The modern cinemascape is dominated by sequels. Building off a universally beloved property into a full-on franchise is Hollywood’s quickest path to a big day at the box office, and it’s proven effective time and again. Not all stories lend themselves to a follow-up film set directly after the ending of the first. The easy workaround to this problem has seen the rise of the prequel. Everyone loves an origin story, and it gives a studio a fair amount of creative license to play around with characters. When Warner Bros. took on the Peter Pan prequel story Pan, you can bet they thought they’d stumbled on a solid gold idea. Sadly, it was closer to fool’s gold.
Pan‘s first weekend at the box office pretty much embodied the term “flop”: Worldwide, it managed to haul in a paltry $40.5 million, despite its bloated production budget of $150 million. While not quite in John Carter territory in terms of failure, Pan is precariously close to the edge just a week into its wide release. As it is with all flops, the studio is left the question what went wrong. Could it be that people are sick of the Peter Pan story? Or is there simply no story left to tell that hasn’t already been covered? The answer here is much bigger than simply the source material (although that certainly didn’t help it).
In their review giving Pan a C+ letter grade, AV Club makes an astute observation concerning the premise of the film. In it, Peter is the “Chosen One,” prophesied as the one who will save Neverland once and for all. As a YA trope as old as the genre itself, herein lies the fundamental problem.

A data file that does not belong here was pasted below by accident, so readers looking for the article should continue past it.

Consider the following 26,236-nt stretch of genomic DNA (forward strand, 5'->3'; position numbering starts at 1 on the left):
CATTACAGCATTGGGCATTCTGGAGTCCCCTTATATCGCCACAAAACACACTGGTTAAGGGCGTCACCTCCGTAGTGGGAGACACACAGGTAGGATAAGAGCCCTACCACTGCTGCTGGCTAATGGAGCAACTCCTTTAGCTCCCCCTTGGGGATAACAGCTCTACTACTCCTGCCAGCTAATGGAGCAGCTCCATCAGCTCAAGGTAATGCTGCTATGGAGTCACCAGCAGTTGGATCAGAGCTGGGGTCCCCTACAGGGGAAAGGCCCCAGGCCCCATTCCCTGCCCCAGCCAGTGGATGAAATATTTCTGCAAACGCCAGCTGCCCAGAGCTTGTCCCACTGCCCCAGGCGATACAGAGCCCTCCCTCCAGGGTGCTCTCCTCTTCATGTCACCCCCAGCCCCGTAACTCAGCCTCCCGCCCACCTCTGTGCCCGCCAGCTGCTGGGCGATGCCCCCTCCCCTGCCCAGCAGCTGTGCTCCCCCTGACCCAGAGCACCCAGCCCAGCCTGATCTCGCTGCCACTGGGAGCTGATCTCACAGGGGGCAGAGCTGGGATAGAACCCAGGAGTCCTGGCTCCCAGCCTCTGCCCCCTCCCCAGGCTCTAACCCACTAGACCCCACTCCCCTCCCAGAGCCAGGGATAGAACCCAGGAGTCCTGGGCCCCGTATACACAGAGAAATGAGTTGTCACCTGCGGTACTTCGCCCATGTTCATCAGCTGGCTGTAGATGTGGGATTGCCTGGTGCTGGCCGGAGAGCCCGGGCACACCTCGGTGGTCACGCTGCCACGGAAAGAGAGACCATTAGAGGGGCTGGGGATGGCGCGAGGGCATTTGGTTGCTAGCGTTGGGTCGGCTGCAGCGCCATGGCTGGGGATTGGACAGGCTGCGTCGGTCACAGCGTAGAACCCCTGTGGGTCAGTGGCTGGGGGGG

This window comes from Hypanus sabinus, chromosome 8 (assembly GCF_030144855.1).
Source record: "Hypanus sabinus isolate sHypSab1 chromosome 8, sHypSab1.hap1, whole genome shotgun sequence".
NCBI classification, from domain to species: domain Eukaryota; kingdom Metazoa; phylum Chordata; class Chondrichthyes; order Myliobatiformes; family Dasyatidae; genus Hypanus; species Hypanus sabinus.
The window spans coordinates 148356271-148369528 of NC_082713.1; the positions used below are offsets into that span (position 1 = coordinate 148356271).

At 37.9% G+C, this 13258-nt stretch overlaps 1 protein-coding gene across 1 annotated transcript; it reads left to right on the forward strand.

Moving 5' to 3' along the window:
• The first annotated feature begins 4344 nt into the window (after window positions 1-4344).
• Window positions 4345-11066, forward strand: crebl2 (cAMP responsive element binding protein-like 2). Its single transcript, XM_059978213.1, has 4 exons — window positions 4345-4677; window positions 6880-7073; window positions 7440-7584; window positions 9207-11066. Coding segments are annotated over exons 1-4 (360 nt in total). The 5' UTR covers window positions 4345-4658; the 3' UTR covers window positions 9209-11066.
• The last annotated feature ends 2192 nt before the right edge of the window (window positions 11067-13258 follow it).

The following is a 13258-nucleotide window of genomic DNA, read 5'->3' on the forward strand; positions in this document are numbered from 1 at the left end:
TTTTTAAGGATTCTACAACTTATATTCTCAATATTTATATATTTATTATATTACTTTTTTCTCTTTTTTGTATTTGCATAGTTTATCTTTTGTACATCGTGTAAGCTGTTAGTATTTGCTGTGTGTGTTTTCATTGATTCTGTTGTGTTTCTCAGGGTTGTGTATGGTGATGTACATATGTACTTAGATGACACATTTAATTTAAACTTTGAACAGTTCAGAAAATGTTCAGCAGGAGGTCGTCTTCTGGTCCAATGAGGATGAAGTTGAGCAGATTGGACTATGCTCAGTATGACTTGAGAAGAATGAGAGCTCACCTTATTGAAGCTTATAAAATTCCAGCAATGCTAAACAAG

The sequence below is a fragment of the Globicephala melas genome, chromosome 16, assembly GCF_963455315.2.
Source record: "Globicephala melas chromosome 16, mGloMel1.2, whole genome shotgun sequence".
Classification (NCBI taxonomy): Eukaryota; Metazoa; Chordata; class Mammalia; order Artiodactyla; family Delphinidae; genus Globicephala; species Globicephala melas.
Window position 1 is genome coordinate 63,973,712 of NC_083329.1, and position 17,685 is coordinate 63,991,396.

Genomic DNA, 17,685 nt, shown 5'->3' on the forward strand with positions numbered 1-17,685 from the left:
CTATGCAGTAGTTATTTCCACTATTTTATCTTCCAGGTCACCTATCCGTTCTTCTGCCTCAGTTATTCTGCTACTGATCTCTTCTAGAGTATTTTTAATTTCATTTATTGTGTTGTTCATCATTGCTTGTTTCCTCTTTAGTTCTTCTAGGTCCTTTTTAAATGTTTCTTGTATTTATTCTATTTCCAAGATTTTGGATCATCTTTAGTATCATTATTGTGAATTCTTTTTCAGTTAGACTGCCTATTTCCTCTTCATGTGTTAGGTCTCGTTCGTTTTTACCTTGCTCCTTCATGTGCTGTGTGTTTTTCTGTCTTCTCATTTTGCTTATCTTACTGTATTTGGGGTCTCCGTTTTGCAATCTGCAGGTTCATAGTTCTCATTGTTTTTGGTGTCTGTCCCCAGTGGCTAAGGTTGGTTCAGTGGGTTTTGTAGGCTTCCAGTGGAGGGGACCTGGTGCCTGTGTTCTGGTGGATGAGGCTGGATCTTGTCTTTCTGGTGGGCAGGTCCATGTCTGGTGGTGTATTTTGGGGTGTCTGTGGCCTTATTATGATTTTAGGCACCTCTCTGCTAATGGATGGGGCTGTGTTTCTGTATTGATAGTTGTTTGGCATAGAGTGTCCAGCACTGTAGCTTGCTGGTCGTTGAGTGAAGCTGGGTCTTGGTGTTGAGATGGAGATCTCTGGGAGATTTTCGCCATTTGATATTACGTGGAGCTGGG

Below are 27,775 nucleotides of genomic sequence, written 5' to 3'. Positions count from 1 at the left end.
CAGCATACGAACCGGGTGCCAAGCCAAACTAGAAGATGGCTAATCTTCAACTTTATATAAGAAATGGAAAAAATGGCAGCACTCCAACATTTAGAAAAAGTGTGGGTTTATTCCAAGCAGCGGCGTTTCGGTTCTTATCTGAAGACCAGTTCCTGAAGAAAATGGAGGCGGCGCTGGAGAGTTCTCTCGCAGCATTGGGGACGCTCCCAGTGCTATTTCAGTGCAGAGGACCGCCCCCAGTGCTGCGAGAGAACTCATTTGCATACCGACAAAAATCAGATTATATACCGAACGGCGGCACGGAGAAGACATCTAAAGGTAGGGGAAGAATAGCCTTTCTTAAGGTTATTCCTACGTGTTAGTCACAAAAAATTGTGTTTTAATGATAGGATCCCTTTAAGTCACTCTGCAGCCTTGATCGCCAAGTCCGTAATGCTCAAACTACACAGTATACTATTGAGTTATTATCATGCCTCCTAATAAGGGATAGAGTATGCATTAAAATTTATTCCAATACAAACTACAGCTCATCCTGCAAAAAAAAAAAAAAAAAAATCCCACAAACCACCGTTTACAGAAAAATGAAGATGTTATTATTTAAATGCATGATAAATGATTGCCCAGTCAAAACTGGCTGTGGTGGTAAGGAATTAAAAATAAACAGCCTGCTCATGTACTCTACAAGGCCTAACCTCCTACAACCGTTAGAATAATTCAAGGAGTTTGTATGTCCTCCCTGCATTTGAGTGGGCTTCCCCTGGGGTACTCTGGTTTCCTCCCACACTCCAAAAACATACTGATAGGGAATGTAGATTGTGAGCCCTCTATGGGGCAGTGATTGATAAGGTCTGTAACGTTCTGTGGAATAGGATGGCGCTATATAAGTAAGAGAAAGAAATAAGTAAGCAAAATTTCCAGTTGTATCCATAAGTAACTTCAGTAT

Here, one could make the same points that have been made over and over about all the other movies and YA franchises in which protagonism is an inherited condition; perhaps it’s better to just note that a hero without agency isn’t really a hero, and move on. The thing about clichés is that it’s hard to say anything new about them.
AV Club moves on to describe the myriad of other issues the plagued the film: the predictably tone deaf handling of Neverland’s indigenous natives, the flat story, the “surplus of motifs,” the list goes on. Most importantly here though, Pan is a movie that leaned into the “Chosen One” narrative without bothering to see if the foundations were stable. AV Club is right on in its evaluation that “a hero without agency isn’t really a hero,” and here we see the fatal flaw of a movie that doomed itself for failure the second the screenplay came off the press.
The idea of the “Chosen One” in YA tells our protagonist one thing: That they were born inherently better than their peers, and that they were destined for greatness. It’s what every awkward, uncertain teenager wants to be told themselves, and as such it’s been exploited as a plot device in everything from Twilight to Divergent. More and more though, the trope is falling on deaf ears, thanks in large part to overexposure. Even teens can recognize a tired cliché if you use it too many times, and when you attach it to an already flimsy story in Pan, it’s not hard to see through the CGI to the heart of the issue.
Pan will likely be talked about as a flop for years to come thanks to a number of failures. More than this, it marks the terminal velocity for the “Chosen One” story. We’re seeing firsthand the exhaustion that comes with removing the autonomy of our protagonist in favor of a Messiah story. Perhaps audiences are finally ready for a better class of tropes. It’s only a matter of time before Hollywood catches on; the more money they lose, the more they’ll realize it’s time for a change.
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